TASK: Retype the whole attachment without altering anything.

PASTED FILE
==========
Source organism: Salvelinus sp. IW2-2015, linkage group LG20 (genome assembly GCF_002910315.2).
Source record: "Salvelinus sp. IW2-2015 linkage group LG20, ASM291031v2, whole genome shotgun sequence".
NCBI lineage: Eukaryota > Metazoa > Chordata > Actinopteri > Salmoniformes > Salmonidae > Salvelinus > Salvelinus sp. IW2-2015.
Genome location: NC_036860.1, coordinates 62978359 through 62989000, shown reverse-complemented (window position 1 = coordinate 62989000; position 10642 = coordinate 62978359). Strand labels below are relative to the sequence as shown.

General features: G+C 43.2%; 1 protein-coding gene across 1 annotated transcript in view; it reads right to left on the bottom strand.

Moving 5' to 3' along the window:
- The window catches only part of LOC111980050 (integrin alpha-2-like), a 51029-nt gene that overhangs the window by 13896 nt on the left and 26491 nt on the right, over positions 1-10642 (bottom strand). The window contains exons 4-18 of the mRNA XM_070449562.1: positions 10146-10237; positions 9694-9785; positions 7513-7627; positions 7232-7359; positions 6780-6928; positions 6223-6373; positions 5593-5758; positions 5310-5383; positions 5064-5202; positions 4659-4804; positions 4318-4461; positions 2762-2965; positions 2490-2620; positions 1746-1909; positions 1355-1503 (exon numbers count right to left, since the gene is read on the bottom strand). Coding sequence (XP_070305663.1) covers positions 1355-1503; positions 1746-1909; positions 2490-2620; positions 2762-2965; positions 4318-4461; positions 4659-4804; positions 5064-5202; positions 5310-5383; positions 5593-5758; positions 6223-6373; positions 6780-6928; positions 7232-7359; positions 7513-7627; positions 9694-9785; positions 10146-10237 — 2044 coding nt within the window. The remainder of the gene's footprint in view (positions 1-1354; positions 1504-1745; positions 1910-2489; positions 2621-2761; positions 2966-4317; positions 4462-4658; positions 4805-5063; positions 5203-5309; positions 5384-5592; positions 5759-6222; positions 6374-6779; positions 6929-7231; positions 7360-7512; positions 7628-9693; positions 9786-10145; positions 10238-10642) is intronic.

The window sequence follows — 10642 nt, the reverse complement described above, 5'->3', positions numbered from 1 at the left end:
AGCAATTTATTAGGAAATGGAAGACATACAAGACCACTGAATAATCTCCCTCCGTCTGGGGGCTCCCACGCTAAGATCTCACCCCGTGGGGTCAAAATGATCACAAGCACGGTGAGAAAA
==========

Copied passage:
Source organism: Salvelinus sp. IW2-2015, linkage group LG20 (genome assembly GCF_002910315.2).
Source record: "Salvelinus sp. IW2-2015 linkage group LG20, ASM291031v2, whole genome shotgun sequence".
NCBI lineage: Eukaryota > Metazoa > Chordata > Actinopteri > Salmoniformes > Salmonidae > Salvelinus > Salvelinus sp. IW2-2015.
Genome location: NC_036860.1, coordinates 62978359 through 62989000, shown reverse-complemented (window position 1 = coordinate 62989000; position 10642 = coordinate 62978359). Strand labels below are relative to the sequence as shown.

General features: G+C 43.2%; 1 protein-coding gene across 1 annotated transcript in view; it reads right to left on the bottom strand.

Moving 5' to 3' along the window:
- The window catches only part of LOC111980050 (integrin alpha-2-like), a 51029-nt gene that overhangs the window by 13896 nt on the left and 26491 nt on the right, over positions 1-10642 (bottom strand). The window contains exons 4-18 of the mRNA XM_070449562.1: positions 10146-10237; positions 9694-9785; positions 7513-7627; positions 7232-7359; positions 6780-6928; positions 6223-6373; positions 5593-5758; positions 5310-5383; positions 5064-5202; positions 4659-4804; positions 4318-4461; positions 2762-2965; positions 2490-2620; positions 1746-1909; positions 1355-1503 (exon numbers count right to left, since the gene is read on the bottom strand). Coding sequence (XP_070305663.1) covers positions 1355-1503; positions 1746-1909; positions 2490-2620; positions 2762-2965; positions 4318-4461; positions 4659-4804; positions 5064-5202; positions 5310-5383; positions 5593-5758; positions 6223-6373; positions 6780-6928; positions 7232-7359; positions 7513-7627; positions 9694-9785; positions 10146-10237 — 2044 coding nt within the window. The remainder of the gene's footprint in view (positions 1-1354; positions 1504-1745; positions 1910-2489; positions 2621-2761; positions 2966-4317; positions 4462-4658; positions 4805-5063; positions 5203-5309; positions 5384-5592; positions 5759-6222; positions 6374-6779; positions 6929-7231; positions 7360-7512; positions 7628-9693; positions 9786-10145; positions 10238-10642) is intronic.

The window sequence follows — 10642 nt, the reverse complement described above, 5'->3', positions numbered from 1 at the left end:
AGCAATTTATTAGGAAATGGAAGACATACAAGACCACTGAATAATCTCCCTCCGTCTGGGGGCTCCCACGCTAAGATCTCACCCCGTGGGGTCAAAATGATCACAAGCACGGTGAGAAAA